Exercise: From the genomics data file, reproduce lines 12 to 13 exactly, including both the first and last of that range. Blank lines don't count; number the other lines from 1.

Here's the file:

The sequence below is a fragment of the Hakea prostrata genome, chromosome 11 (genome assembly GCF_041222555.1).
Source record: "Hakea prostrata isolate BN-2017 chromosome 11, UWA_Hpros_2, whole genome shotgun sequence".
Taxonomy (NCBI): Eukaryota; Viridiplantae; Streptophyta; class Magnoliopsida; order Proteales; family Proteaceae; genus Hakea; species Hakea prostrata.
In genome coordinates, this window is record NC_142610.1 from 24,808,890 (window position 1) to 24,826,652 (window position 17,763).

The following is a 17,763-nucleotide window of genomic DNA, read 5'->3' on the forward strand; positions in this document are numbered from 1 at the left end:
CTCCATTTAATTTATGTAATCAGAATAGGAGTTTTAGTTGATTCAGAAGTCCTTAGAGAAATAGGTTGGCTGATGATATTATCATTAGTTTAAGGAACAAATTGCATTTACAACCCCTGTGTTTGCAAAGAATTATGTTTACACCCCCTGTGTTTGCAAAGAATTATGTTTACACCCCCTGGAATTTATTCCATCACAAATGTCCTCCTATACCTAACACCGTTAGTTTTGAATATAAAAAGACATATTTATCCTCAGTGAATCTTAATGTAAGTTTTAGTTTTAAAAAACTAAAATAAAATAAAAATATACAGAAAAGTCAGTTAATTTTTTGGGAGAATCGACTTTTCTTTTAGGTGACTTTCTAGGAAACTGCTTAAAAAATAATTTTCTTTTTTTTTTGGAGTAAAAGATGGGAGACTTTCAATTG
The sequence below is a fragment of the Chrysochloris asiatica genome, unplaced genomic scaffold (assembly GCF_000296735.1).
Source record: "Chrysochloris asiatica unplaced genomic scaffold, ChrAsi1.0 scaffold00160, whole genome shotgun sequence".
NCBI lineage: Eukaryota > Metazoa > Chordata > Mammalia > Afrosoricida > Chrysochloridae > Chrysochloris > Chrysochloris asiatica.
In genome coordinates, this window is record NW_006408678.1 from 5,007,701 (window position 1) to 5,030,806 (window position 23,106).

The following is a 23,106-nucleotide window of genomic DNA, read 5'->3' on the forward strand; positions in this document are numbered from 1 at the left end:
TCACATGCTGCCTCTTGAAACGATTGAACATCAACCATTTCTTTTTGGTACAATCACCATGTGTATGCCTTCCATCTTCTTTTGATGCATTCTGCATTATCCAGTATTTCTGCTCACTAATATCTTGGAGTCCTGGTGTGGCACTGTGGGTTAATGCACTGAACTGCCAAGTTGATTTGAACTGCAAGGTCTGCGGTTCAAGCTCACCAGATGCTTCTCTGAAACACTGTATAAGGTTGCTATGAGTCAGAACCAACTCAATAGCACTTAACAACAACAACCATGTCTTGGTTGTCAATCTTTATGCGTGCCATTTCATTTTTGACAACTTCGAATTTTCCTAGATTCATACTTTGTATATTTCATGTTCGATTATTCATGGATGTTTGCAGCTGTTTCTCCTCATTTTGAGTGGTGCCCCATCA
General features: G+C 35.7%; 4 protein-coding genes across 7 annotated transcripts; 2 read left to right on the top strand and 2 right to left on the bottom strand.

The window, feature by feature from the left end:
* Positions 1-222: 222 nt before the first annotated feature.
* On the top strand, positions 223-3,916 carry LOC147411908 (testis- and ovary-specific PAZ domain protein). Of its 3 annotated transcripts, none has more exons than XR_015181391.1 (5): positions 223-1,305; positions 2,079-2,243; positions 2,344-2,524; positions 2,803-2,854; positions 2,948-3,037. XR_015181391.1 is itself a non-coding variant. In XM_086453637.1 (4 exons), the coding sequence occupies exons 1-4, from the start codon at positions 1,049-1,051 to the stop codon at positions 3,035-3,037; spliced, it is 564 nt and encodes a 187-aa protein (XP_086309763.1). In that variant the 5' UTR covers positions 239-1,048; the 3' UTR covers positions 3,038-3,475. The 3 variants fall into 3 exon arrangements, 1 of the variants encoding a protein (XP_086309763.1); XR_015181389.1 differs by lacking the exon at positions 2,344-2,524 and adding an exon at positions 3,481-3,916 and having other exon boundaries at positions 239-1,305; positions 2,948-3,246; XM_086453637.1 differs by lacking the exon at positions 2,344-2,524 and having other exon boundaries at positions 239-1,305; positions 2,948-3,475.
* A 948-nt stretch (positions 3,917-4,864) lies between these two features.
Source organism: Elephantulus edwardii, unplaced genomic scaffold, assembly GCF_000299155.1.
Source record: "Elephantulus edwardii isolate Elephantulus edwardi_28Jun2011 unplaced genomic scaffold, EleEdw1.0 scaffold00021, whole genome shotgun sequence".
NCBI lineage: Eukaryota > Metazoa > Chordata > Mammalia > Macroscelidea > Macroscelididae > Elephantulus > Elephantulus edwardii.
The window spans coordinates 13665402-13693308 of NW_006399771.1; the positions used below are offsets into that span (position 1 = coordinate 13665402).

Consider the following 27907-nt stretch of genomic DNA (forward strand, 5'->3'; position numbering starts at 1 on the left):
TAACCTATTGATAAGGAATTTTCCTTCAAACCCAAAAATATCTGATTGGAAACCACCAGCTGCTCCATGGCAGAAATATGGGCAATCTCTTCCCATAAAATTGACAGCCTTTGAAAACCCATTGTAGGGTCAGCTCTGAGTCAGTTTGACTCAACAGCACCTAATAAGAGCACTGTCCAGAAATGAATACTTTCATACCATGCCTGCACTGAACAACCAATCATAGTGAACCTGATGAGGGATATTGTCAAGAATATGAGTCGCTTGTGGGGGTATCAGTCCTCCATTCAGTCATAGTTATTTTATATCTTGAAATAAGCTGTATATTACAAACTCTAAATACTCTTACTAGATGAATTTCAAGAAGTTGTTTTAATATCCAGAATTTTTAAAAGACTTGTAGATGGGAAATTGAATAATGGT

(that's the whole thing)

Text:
TCACATGCTGCCTCTTGAAACGATTGAACATCAACCATTTCTTTTTGGTACAATCACCATGTGTATGCCTTCCATCTTCTTTTGATGCATTCTGCATTATCCAGTATTTCTGCTCACTAATATCTTGGAGTCCTGGTGTGGCACTGTGGGTTAATGCACTGAACTGCCAAGTTGATTTGAACTGCAAGGTCTGCGGTTCAAGCTCACCAGATGCTTCTCTGAAACACTGTATAAGGTTGCTATGAGTCAGAACCAACTCAATAGCACTTAACAACAACAACCATGTCTTGGTTGTCAATCTTTATGCGTGCCATTTCATTTTTGACAACTTCGAATTTTCCTAGATTCATACTTTGTATATTTCATGTTCGATTATTCATGGATGTTTGCAGCTGTTTCTCCTCATTTTGAGTGGTGCCCCATCA
General features: G+C 35.7%; 4 protein-coding genes across 7 annotated transcripts; 2 read left to right on the top strand and 2 right to left on the bottom strand.